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Lunar Liquid Mirror Telescope (LLMT) for deep-field infrared observations near the lunar pole.

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Title: Lunar Liquid Mirror Telescope (LLMT) for deep-field infrared observations near the lunar pole.
Author: Hickson, Paul
Issue Date: 2006
Publicly Available in cIRcle 2011-09-20
Publisher Society of Photo-Optical Instrumentation Engineers
Citation: Angel, J. Roger P.; Eisenstein, Daniel; Sivanandam, Suresh; Worden, Simon P.; Burge, James H.; Borra, Ermanno F.; Gosselin, Clement; Seddiki, Omar; Hickson, Paul; Ma, Ki Bui; Foing, Bernard; Josset, Jean-Luc; Thibault, Simon; Van Susante, Paul. Lunar Liquid Mirror Telescope (LLMT) for deep-field infrared observations near the lunar pole. Space Telescopes and Instrumentation I: Optical, Infrared, and Millimeter, edited by John C. Mather, Howard A. MacEwen, Mattheus W. M. de Graauw. Proceedings of SPIE Volume 6265, 62651U, 2006. http://dx.doi.org/10.1117/12.669994
Abstract: We have studied the feasibility and scientific potential of a 20 - 100 m aperture astronomical telescope at the lunar pole, with its primary mirror made of spinning liquid at less than 100K. Such a telescope, equipped with imaging and multiplexed spectroscopic instruments for a deep infrared survey, would be revolutionary in its power to study the distant universe, including the formation of the first stars and their assembly into galaxies. The LLMT could be used to follow up discoveries made with the 6 m James Webb Space Telescope, with more detailed images and spectroscopic studies, as well as to detect objects 100 times fainter, such as the first, high-red shift stars in the early universe. Our preliminary analysis based on SMART-1 AMIE images shows ridges and crater rims within 0.5° of the North Pole are illuminated for at least some sun angles during lunar winter. Locations near these points may prove to be ideal for the LLMT. Lunar dust deposited on the optics or in a thin atmosphere could be problematic. An in-situ site survey appears necessary to resolve the dust questions. Copyright 2006 Society of Photo-Optical Instrumentation Engineers. One print or electronic copy may be made for personal use only. Systematic reproduction and distribution, duplication of any material in this paper for a fee or for commercial purposes, or modification of the content of the paper are prohibited.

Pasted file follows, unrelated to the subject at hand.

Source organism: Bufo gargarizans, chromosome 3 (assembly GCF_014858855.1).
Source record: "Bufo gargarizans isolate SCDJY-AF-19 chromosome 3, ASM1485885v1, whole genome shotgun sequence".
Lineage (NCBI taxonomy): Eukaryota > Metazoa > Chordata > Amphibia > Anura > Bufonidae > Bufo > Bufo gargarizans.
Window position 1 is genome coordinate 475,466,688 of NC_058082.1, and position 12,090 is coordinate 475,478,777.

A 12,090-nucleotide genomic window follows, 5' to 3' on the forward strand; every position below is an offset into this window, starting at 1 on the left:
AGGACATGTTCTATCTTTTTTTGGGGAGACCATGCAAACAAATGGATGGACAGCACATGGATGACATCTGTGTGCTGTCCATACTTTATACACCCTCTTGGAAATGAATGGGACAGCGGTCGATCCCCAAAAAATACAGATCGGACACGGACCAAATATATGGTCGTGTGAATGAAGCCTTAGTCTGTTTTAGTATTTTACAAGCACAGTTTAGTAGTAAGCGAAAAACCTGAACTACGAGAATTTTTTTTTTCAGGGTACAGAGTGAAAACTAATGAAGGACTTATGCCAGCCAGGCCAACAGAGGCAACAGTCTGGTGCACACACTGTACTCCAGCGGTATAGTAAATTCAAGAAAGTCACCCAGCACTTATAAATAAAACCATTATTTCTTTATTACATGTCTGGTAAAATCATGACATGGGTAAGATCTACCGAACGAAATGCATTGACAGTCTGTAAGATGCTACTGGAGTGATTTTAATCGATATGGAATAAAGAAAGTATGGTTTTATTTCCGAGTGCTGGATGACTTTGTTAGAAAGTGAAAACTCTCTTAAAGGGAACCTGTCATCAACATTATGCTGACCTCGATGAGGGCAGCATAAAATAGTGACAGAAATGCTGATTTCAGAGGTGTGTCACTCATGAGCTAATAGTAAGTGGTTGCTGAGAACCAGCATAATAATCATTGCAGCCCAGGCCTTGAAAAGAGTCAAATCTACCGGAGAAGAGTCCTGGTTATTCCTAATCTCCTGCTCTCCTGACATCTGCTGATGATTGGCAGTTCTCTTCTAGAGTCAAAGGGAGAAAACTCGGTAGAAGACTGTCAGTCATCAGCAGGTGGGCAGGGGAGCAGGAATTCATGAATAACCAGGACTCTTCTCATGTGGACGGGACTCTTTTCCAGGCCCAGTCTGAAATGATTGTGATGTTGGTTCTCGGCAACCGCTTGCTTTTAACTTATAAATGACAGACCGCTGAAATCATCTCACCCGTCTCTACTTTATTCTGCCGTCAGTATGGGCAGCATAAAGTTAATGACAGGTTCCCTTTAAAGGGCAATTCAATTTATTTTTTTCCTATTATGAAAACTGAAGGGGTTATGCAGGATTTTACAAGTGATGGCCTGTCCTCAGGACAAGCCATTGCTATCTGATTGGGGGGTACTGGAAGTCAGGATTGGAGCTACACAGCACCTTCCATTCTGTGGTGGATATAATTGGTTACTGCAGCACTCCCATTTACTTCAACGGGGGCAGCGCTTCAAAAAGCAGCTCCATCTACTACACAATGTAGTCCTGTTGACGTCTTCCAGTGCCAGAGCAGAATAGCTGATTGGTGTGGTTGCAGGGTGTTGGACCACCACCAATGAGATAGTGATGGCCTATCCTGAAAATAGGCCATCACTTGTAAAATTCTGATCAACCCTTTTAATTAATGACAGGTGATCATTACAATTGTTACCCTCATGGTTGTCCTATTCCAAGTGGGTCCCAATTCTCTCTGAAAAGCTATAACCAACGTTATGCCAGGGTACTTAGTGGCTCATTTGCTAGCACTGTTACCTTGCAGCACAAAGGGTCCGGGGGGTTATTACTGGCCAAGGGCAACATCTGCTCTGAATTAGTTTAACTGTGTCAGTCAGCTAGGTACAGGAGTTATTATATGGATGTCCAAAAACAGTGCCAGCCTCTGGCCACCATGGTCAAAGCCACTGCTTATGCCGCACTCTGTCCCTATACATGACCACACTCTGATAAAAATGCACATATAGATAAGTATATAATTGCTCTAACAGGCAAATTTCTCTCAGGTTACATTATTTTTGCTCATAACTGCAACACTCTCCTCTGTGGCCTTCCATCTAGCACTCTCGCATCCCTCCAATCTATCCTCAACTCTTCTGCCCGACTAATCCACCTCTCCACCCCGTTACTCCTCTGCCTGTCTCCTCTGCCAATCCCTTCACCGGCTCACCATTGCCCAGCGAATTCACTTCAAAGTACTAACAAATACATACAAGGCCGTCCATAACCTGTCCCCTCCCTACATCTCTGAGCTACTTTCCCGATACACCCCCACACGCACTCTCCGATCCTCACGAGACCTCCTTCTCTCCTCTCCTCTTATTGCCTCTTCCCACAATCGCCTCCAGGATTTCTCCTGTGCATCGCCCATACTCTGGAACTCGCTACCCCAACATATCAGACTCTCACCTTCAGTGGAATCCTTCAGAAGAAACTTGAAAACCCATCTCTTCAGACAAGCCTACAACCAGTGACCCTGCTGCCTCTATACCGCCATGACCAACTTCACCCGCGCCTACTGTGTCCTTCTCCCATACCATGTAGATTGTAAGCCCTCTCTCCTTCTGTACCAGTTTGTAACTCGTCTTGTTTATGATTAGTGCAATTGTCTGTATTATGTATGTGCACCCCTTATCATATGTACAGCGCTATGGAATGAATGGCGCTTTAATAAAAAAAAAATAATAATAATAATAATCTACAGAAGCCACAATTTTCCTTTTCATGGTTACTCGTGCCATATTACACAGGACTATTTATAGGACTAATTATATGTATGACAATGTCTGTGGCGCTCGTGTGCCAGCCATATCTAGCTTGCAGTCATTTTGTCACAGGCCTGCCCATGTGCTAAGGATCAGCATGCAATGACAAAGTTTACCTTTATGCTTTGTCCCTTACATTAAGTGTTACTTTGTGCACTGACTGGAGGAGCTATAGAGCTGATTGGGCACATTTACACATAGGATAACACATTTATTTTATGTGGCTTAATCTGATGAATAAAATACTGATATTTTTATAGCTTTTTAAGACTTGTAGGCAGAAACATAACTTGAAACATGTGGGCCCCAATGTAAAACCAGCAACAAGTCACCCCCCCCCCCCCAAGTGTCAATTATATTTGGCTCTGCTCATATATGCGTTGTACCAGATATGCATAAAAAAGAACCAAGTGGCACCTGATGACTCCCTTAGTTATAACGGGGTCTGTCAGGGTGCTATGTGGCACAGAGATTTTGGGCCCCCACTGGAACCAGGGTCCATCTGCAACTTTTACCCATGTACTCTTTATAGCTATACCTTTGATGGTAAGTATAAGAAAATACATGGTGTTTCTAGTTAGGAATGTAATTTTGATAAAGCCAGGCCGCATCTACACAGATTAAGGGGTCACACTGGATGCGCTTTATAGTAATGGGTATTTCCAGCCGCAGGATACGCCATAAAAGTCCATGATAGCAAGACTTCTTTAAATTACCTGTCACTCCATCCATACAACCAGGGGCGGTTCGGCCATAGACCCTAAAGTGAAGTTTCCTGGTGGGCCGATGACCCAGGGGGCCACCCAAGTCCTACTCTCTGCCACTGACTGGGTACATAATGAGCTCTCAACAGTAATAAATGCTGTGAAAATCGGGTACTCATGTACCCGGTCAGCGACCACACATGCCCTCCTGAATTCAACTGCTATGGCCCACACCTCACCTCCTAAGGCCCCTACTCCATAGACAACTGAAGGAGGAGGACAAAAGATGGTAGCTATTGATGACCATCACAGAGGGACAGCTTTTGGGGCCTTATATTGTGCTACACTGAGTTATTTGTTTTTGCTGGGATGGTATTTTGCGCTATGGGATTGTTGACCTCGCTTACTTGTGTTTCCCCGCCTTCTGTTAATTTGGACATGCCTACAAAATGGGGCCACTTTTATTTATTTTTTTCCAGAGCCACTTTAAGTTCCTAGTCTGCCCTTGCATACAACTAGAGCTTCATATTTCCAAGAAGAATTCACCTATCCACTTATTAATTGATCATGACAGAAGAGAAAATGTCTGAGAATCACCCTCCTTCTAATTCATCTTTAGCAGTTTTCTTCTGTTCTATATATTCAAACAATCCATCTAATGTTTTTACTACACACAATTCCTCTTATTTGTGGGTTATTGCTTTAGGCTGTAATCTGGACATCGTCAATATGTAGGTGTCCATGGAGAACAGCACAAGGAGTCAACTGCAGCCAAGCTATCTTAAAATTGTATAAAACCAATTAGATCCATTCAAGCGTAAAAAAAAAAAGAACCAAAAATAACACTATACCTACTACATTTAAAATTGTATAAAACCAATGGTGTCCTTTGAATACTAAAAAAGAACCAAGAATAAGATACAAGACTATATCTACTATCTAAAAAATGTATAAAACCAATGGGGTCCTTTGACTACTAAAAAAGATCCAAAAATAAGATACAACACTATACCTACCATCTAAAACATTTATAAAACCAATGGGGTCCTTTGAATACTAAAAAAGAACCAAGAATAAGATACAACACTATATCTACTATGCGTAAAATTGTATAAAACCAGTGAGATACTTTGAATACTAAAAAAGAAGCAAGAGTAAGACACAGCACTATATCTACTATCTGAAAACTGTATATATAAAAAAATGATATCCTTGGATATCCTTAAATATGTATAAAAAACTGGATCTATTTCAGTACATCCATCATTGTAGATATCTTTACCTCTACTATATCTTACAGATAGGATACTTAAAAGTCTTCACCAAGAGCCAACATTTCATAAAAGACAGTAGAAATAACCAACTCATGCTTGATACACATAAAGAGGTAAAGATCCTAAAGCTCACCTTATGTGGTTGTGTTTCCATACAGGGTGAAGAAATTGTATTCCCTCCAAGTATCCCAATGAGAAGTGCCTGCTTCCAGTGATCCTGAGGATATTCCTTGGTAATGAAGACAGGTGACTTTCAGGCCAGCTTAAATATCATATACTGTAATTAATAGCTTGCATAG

Affiliation: Science, Faculty ofPhysics and Astronomy, Department of
URI: http://hdl.handle.net/2429/37484
Peer Review Status: Reviewed
Scholarly Level: Faculty

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